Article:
The real challenge about religion and politics

06 Aug 2013 10:44 am
Posted by: Donna

In EJ Dionne’s Sunday Washington Post column he takes a subset of nonreligious liberals to task:

And because I have written favorably about Pope Francis, I get more than my share of angry comments about the Catholic pedophilia scandal, which continues to haunt the church and troubles even its most loyal members.

Getting lambasted doesn’t bother me. On the contrary, citizens talking back to the purveyors of opinion is a glorious aspect of free speech. But my correspondents underscore the existence of a strong anti-religious current within a segment of the liberal community that is both an important political fact and a potential problem for progressives.

This is a typical of the advice atheists get from religious liberals: sure, go ahead and express your opinion but you realize you are going to ruin everything for liberals if you do! Okay. I do have people tell me in real life that they encounter obstreperous, disrespectful atheists all the time and that’s probably somewhat true. I say “somewhat” because I reserve a fair bit of skepticism for such broad claims since atheists, being one of the most unpopular and misunderstood groups in the country, have historically given very little social latitude to be anything other than quiet and deferential to theists. I do not mean to say there aren’t any obnoxious atheists. Of course there are. There are jerks in every group. The problem is that the narrative emerging about (as EJ puts it) “a strong anti-religious current” among liberals implies an equivalence in both militancy and political influence with religious zealots on the Right, which is simply laughable. Atheists, militant or not, certainly don’t have the kind of deathgrip on the Democratic Party that religious conservatives exert on the GOP platform.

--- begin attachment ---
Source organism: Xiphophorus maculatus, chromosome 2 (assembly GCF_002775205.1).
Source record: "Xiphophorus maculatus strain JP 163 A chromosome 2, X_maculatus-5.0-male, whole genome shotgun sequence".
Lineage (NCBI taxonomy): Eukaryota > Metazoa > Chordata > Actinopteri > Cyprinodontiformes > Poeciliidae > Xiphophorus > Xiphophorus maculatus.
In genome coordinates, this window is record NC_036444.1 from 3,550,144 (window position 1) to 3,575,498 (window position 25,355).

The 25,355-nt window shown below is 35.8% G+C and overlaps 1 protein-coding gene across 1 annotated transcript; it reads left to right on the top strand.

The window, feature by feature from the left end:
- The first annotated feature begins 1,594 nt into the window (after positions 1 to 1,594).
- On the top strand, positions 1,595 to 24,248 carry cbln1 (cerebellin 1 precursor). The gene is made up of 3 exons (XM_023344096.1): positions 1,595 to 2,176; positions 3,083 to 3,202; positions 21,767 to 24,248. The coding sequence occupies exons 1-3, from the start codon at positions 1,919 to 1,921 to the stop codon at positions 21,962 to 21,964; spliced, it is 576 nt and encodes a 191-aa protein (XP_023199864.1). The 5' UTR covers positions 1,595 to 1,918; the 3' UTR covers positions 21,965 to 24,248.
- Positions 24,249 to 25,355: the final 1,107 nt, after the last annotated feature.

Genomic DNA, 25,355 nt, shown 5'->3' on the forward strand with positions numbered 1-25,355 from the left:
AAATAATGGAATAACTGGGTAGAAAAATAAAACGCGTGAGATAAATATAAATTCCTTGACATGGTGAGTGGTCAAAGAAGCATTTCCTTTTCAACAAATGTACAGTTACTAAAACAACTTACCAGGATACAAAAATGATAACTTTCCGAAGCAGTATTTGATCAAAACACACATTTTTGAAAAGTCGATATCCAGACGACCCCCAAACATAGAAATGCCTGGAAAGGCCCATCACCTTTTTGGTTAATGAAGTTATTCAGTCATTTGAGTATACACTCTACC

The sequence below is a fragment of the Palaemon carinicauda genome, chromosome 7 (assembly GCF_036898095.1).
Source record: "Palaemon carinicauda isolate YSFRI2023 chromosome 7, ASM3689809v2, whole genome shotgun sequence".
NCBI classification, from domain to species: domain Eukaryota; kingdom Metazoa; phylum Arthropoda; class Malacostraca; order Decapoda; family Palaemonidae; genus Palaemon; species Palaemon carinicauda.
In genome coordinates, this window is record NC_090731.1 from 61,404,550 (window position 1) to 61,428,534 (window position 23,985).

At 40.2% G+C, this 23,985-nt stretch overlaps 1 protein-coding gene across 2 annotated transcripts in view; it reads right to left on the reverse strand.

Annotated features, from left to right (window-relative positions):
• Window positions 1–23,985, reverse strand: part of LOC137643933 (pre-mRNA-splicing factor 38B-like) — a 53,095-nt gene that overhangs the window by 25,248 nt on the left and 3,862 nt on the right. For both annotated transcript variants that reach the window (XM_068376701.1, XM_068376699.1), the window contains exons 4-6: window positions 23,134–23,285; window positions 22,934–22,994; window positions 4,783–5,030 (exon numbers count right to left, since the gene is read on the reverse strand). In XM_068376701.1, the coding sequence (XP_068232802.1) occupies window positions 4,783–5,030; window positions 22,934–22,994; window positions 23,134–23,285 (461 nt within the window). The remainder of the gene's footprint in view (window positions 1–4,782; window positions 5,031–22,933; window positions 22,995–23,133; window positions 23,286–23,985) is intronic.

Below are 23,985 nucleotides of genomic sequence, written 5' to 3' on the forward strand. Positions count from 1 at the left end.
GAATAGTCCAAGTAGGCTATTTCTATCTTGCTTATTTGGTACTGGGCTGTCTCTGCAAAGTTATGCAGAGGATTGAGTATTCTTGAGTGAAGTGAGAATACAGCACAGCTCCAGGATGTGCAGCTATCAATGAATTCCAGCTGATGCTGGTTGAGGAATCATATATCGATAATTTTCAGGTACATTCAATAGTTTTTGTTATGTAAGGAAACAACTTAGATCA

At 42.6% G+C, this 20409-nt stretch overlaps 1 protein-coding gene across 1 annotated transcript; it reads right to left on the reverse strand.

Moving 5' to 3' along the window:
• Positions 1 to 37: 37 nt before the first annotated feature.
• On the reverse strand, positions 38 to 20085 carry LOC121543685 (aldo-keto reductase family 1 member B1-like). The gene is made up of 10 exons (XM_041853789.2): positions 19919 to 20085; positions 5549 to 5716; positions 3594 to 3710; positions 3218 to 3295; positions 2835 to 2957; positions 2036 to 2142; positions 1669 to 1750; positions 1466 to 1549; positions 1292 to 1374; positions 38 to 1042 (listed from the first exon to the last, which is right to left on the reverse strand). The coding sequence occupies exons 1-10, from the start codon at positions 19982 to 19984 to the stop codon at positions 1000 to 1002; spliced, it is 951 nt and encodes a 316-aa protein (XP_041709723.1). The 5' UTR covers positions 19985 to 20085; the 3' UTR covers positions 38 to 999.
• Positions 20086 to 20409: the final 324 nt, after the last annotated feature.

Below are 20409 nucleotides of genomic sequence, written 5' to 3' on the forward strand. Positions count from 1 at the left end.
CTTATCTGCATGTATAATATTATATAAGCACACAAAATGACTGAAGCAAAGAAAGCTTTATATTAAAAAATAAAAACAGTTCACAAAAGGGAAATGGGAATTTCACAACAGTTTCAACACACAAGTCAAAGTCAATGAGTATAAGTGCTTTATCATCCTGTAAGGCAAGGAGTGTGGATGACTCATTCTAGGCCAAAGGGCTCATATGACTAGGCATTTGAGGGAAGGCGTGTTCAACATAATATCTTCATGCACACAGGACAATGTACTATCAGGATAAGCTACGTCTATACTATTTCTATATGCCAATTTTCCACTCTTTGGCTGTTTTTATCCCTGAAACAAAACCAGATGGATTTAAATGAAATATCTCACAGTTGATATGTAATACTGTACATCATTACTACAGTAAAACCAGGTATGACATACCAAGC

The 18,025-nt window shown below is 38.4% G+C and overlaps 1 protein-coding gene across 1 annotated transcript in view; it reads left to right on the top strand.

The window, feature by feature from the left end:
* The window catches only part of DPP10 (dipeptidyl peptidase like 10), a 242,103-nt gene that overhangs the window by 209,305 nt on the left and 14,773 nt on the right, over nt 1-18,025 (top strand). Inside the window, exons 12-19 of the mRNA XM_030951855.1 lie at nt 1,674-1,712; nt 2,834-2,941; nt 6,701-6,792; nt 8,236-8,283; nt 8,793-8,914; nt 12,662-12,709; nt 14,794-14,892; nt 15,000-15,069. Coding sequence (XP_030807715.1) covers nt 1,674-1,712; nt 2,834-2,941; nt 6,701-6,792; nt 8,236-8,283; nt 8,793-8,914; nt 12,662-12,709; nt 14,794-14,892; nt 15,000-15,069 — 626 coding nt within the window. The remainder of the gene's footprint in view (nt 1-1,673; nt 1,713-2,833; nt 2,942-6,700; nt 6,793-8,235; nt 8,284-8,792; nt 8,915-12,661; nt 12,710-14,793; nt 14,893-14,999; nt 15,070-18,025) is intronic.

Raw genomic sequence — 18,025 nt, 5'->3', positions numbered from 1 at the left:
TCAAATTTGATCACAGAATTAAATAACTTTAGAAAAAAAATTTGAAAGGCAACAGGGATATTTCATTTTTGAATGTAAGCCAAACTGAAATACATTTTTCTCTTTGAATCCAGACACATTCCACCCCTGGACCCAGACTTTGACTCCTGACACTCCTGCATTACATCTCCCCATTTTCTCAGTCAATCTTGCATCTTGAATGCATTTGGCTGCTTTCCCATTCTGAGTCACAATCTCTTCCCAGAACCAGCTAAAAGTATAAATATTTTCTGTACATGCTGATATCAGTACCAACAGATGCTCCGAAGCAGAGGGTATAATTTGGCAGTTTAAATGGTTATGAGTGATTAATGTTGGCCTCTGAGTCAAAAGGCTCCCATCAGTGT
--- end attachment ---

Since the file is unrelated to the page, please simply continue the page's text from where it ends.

Dionne cites some interesting research from the Brookings Institute on religious and political affiliation.

Overall, we found that 28 percent of Americans could be classified as religious conservatives, 38 percent as religious moderates and 19 percent as religious progressives. An additional 15 percent were nonreligious.

Among supporters of the two parties, Republicans were far more cohesive. The analysis found that 56 percent of Republicans were religious conservatives and 33 percent were religious moderates. Only 5 percent were religious progressives and just 6 percent were nonreligious.

Democrats, by contrast, were all over our analytical map: 28 percent were religious progressives, 13 percent were religious conservatives, 42 percent were religious moderates and 17 percent were nonreligious.

Among self-identified political liberals, the proportion of nonreligious — essentially, the folks sending me those messages — was even larger: 31 percent of liberals were nonreligious, 33 percent were religious progressives, 30 percent were religious moderates and 6 percent were religious conservatives.

Liberals like EJ Dionne appear to be needlessly wringing their hands over the specter of abrasive atheists alienating progressive religious allies. They don’t seem to be driving religious moderates or progressives away from liberalism, and certainly not from the Democratic Party. There’s still a religious invocation at every Democratic event I attend and we atheists dutifully stand and bow our heads for it. To me, the real puzzler is the 44% of Republicans comprised of mostly religious moderates (and a small number of progressive religious and non-religious people). What is so appealing about the GOP to them, despite that party’s dogmatic rigidity, bigotry, misogyny, anti-science stances, etc.? Perhaps the question that needs to be asked is not what’s the matter with some atheists but rather what’s wrong with some non-conservative religious people? Why do they continue to vote for a bunch of radical theocrats and help them win elections all over the country?

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